Monday, March 12, 2007

Consistent Returns

Many investors get sidetracked into large bets on single companies or equity sectors. These bets often come with significant volatility and drawdowns. If you are trying to average 12% per year for 3 years (40.5% total compounded return) a single misstep can make it challenging to reach the goal. As an example, a 7% decline in year 1 requires a 22.9% return in each of years 2 and 3 to reach the average compounded return of 12% for the entire period. This is not impossible but it is certainly more difficult. A 15% decline in year 1 requires a 28.6% return in year 2 and year 3.

With the S&P 500 Index likely returning mid/high single digit returns over the next half dozen years a simpler approach to outperformance would be to make some broad bets on diversified indexes when the opportunities favor investment. First, identify a half dozen or so broad asset classes to track. The general categories could be stocks, bonds, commodities and currencies. Within the stock arena one could consider general indexes such as the S&P 500, Russell 2000, an international index, REITs, or specific sectors such as energy, technology, finance, etc. With bonds you generally only want a long bond fund to invest in when interest rates appear poised to drop or track a few closed-end funds closely monitoring their discount to NAV for opportunities to benefit from a combination of interest rate movements and spread narrowing. We recommend investing in commodities using general commodity mutual funds and ETFs as well as specific sector funds such as gold and oil & gas. Currencies can be easily invested in using a variety of ETFs and mutual funds (such as the Rydex funds). There are ETFs and mutual funds that provide opportunities to profit from inverse movements of the above asset classes if you are so inclined.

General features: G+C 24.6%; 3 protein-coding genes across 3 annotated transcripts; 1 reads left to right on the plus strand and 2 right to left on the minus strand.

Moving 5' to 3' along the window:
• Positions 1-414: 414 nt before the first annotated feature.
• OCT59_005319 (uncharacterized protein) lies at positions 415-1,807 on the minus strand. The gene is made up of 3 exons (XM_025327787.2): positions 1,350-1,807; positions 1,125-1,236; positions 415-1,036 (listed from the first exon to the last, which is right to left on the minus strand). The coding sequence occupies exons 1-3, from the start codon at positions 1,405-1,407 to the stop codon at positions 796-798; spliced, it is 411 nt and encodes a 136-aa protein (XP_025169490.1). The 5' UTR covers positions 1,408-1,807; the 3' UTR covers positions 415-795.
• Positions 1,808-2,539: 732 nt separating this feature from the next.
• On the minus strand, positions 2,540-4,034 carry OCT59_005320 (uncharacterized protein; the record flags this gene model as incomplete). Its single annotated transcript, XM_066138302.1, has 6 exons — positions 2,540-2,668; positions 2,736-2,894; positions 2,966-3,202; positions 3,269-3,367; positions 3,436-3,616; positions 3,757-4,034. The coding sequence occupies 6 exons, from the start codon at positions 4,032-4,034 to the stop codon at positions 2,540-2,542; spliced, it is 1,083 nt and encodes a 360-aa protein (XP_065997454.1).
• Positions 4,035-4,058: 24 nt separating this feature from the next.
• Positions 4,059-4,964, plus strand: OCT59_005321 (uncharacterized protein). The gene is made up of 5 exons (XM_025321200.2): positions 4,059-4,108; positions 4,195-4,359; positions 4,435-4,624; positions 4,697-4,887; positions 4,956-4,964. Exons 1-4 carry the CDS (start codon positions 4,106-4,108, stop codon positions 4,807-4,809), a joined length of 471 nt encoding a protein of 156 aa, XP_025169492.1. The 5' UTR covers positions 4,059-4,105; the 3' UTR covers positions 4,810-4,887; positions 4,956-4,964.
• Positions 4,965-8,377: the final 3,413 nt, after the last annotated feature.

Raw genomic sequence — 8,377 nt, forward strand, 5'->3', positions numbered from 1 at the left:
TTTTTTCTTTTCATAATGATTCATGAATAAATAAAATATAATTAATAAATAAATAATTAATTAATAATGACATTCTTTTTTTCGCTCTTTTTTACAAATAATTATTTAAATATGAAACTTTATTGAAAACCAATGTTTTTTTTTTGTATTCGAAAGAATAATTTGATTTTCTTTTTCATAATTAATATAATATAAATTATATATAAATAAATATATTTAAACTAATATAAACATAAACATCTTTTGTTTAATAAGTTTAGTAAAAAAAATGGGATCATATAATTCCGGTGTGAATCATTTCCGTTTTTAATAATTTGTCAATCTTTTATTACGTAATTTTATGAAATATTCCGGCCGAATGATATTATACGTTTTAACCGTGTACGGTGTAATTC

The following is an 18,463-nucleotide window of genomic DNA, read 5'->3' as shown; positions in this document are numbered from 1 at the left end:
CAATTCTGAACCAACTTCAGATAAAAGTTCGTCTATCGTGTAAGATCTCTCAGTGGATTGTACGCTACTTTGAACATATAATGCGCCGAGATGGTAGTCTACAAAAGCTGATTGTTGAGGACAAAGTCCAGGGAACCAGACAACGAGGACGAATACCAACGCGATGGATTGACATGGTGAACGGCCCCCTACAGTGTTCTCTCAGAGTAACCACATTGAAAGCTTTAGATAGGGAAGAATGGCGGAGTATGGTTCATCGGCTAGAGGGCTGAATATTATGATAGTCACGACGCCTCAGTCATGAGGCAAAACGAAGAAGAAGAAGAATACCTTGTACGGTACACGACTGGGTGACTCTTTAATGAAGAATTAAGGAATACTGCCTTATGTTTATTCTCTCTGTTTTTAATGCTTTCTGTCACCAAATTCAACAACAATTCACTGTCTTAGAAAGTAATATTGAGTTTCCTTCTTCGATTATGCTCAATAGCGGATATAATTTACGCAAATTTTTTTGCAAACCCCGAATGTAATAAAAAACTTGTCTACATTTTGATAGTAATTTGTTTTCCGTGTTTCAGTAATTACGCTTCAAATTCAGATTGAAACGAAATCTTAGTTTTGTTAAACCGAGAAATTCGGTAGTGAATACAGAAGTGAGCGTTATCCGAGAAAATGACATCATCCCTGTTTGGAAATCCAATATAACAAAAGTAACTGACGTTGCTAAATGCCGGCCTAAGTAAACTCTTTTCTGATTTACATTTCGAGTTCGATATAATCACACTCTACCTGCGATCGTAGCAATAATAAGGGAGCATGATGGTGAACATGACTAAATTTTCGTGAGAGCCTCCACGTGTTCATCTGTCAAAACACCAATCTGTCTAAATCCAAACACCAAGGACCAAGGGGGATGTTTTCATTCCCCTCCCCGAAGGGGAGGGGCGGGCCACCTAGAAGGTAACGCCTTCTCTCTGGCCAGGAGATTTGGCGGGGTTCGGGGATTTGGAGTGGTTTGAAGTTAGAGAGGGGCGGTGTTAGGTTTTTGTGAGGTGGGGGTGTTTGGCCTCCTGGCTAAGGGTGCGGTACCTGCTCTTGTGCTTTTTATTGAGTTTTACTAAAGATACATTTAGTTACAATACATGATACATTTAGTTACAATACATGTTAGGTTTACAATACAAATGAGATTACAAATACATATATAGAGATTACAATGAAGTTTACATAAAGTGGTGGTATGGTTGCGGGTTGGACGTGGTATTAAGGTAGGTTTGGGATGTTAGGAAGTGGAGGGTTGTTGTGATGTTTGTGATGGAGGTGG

Our bottom line: keep it simple by focusing on less than 10 asset classes that resonate with your investment temperament. Follow them and learn about what drives the returns. Analyze if contrarian or trend following commitments seem to work best over time. Then commit 20-25% of your capital to a position that you think can generate a return of 10-15% over a 1-6 month period. If the S&P 500 returns 7% per year and cash returns 5% per year, it doesn't take many correct calls to exceed the market return. In the past year the following asset classes provided these opportunities: TLT (bonds) 4.3%, 11.2%, and 4.7% total return; DBC (commodities) 18.0%, 10.9%, 11.5% and 11.5%; IWM (small stocks) 7.9% and 22.1%; EEM (emerging markets equity) 19.0% and 45.9%; IYR (REIT ETF) 8.4% and 39.3%; RYWBX (weak dollar fund) 17.2%, 6.0% and 11.7%; AWF (international bond ETF) 20.0% total return; GLD (gold ETF) 33.5%, 17.9%, 13.5% and 12.8%; USO (oil ETF) 13.3% and 15.8%. Of course, this is catching the bottom and selling at the tops and we're not suggesting that is possible. But it IS possible to catch of 30-50% of many moves with reasonable consistency. The biggest impediment to success is usually your own lack of patience and/or discipline. Before you attempt this, we suggest you read Mark Douglas' book, "Trading in the Zone".


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